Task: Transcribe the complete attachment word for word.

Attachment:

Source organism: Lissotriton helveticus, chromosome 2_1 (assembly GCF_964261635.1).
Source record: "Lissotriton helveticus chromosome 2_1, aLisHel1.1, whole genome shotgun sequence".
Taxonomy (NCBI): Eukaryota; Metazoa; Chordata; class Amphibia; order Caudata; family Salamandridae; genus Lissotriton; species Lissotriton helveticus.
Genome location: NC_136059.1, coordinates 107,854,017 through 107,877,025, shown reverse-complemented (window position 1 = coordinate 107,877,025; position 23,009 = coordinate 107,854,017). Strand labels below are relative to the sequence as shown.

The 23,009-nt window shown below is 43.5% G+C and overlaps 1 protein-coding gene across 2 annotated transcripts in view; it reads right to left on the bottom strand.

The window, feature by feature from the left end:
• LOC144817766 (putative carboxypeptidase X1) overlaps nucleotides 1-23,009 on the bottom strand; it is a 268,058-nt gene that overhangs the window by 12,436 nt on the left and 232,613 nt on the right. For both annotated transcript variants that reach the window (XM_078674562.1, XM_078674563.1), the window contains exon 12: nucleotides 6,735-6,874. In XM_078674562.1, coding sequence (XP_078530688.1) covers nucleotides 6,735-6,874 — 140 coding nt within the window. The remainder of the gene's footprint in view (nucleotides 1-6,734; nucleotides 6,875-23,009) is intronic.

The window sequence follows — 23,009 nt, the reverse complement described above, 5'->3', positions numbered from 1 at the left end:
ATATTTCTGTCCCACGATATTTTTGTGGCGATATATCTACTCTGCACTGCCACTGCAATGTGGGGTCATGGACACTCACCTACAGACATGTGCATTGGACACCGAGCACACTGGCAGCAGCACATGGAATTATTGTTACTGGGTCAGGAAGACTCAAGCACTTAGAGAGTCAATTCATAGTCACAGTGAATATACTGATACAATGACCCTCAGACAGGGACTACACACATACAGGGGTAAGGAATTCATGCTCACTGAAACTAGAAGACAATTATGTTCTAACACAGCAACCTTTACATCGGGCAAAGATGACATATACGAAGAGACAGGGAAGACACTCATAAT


Source organism: Lissotriton helveticus, chromosome 2_1 (assembly GCF_964261635.1).
Source record: "Lissotriton helveticus chromosome 2_1, aLisHel1.1, whole genome shotgun sequence".
Taxonomy (NCBI): Eukaryota; Metazoa; Chordata; class Amphibia; order Caudata; family Salamandridae; genus Lissotriton; species Lissotriton helveticus.
Genome location: NC_136059.1, coordinates 107,854,017 through 107,877,025, shown reverse-complemented (window position 1 = coordinate 107,877,025; position 23,009 = coordinate 107,854,017). Strand labels below are relative to the sequence as shown.

The 23,009-nt window shown below is 43.5% G+C and overlaps 1 protein-coding gene across 2 annotated transcripts in view; it reads right to left on the bottom strand.

The window, feature by feature from the left end:
• LOC144817766 (putative carboxypeptidase X1) overlaps nucleotides 1-23,009 on the bottom strand; it is a 268,058-nt gene that overhangs the window by 12,436 nt on the left and 232,613 nt on the right. For both annotated transcript variants that reach the window (XM_078674562.1, XM_078674563.1), the window contains exon 12: nucleotides 6,735-6,874. In XM_078674562.1, coding sequence (XP_078530688.1) covers nucleotides 6,735-6,874 — 140 coding nt within the window. The remainder of the gene's footprint in view (nucleotides 1-6,734; nucleotides 6,875-23,009) is intronic.

The window sequence follows — 23,009 nt, the reverse complement described above, 5'->3', positions numbered from 1 at the left end:
ATATTTCTGTCCCACGATATTTTTGTGGCGATATATCTACTCTGCACTGCCACTGCAATGTGGGGTCATGGACACTCACCTACAGACATGTGCATTGGACACCGAGCACACTGGCAGCAGCACATGGAATTATTGTTACTGGGTCAGGAAGACTCAAGCACTTAGAGAGTCAATTCATAGTCACAGTGAATATACTGATACAATGACCCTCAGACAGGGACTACACACATACAGGGGTAAGGAATTCATGCTCACTGAAACTAGAAGACAATTATGTTCTAACACAGCAACCTTTACATCGGGCAAAGATGACATATACGAAGAGACAGGGAAGACACTCATAAT